This week saw the publishing of two major documents relating to enterprise education in the UK – the ‘Wilson Review of Business-University Collaboration’ and the ‘QAA Enterprise and entrepreneurship education: Draft for consultation’.
The Wilson Review (2012) looks a progress since the Lambert Review (2003) and of course I’m just reviewing these! Both reviews are far reaching but cover enterprise education or developing enterprise skills – the focus of this blog.
The CBI (2011) found that graduates lacked commercial awareness but enterprise education has ambitions far beyond this and, as the QAA report (2012) usefully suggests, ‘aims to produce graduates with the mindset and skills to come up with original ideas in response to identified needs and shortfalls, and the ability to act on them. In short, having an idea and making it happen’ or transforming ideas into opportunities.
In fact, enterprise education is aiming to help students to achieve ‘entrepreneurial effectiveness’. In practice, this means developing enterprise awareness, an entrepreneurial mindset and entrepreneurial capabilities on the way.
The QQA report (2012) defines these as:
- Enterprise awareness: understanding ‘what enterprise means to me’.
- Developing an entrepreneurial mindset: participating in enterprising learning and activities.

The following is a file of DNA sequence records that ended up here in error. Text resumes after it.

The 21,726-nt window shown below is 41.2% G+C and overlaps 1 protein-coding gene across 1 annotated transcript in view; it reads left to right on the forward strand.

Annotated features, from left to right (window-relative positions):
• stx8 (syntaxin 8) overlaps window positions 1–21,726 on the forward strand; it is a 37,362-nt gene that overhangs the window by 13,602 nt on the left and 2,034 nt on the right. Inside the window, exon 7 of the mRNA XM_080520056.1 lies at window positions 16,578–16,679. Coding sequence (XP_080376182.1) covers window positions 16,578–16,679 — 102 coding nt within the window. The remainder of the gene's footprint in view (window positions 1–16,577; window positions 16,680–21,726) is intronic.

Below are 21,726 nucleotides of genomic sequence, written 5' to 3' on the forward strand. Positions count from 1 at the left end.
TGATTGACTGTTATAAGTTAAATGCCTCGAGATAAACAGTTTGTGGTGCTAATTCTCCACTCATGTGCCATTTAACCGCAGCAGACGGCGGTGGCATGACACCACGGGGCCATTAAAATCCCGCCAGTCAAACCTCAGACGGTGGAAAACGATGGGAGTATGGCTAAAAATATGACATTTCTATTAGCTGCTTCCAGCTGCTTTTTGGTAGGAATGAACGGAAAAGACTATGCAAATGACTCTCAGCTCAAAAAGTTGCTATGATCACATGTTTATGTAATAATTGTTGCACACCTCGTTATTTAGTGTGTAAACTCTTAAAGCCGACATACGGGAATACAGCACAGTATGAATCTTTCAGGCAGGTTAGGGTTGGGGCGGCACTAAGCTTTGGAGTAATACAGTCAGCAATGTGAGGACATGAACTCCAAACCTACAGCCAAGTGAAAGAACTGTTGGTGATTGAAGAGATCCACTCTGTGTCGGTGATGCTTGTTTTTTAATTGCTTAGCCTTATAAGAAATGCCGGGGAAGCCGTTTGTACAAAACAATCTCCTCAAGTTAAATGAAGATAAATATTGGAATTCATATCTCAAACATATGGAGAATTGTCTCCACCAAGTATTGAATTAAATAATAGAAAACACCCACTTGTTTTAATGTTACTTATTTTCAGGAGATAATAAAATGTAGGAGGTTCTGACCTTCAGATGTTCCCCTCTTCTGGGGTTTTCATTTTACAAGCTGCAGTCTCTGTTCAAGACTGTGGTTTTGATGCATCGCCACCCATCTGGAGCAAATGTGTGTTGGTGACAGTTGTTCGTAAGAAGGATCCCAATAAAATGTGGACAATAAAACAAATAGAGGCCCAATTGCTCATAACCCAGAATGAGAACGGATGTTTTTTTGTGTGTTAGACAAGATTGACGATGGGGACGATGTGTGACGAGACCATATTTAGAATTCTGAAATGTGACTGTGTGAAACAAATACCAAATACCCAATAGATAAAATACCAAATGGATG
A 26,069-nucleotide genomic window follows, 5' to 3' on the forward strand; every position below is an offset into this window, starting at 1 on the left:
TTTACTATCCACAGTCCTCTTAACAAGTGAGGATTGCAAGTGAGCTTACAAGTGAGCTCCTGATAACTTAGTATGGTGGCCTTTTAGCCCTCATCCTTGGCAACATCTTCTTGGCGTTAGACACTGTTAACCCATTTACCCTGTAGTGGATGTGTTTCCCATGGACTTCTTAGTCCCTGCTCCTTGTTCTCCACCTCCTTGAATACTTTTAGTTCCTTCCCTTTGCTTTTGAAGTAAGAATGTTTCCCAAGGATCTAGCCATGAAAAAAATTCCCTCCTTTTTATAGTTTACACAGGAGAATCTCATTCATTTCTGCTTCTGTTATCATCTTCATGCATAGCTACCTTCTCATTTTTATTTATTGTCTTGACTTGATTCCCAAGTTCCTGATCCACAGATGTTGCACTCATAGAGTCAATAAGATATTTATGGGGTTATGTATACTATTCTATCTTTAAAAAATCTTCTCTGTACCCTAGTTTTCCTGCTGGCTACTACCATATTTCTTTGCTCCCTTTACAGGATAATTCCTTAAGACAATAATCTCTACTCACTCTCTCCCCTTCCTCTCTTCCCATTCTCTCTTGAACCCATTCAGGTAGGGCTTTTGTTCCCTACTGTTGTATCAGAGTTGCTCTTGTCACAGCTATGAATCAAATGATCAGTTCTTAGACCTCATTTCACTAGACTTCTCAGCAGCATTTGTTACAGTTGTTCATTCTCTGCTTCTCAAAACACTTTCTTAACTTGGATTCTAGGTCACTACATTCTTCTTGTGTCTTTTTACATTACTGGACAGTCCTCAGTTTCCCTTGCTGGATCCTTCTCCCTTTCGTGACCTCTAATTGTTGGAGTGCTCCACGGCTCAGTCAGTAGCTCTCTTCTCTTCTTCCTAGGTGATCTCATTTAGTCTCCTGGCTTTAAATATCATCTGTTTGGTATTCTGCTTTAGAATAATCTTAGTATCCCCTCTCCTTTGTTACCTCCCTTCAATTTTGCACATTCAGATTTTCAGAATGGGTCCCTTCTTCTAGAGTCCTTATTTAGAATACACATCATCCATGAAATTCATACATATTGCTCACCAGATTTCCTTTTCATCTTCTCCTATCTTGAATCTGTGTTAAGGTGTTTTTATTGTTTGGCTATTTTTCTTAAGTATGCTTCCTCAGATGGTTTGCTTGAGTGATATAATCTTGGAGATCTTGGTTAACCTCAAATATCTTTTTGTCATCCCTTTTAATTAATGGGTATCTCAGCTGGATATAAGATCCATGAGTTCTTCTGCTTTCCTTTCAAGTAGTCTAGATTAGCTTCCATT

- Developing entrepreneurial capability: developing capability and confidence through guided experience and practice.
- Entrepreneurial effectiveness: independent self-direction progressing individual goals and approaches.
But, how is this achieved? Wilson is clear that no one model fits all and QAA offer a framework rather than a solution. They are right not to be prescriptive but we need to see this as a ‘call to action’.
That means developing curriculum to support students at all levels (undergraduate, postgraduate and doctoral) and across all disciplines – this could be by open electives (Leeds Enterprise Centre) or embedded – and delivered by committed and talented staff. But, it also means providing real opportunities for learning through doing – typically but not exclusively through extra-curricula activities, like Spark (student start-up). In fact, you can also achieve this in ‘alternate reality’ credit bearing modules, like ‘Innovating Social Enterprise’.
For me, the final element are the entrepreneurs themselves – be they local or international – some of whom will be alumni. Their role is simple! To bring enterprise alive with their real-life experience in order to help inspire students and mentor them both at university and beyond. A tall order? What this space …
Prof Nigel Lockett FRSA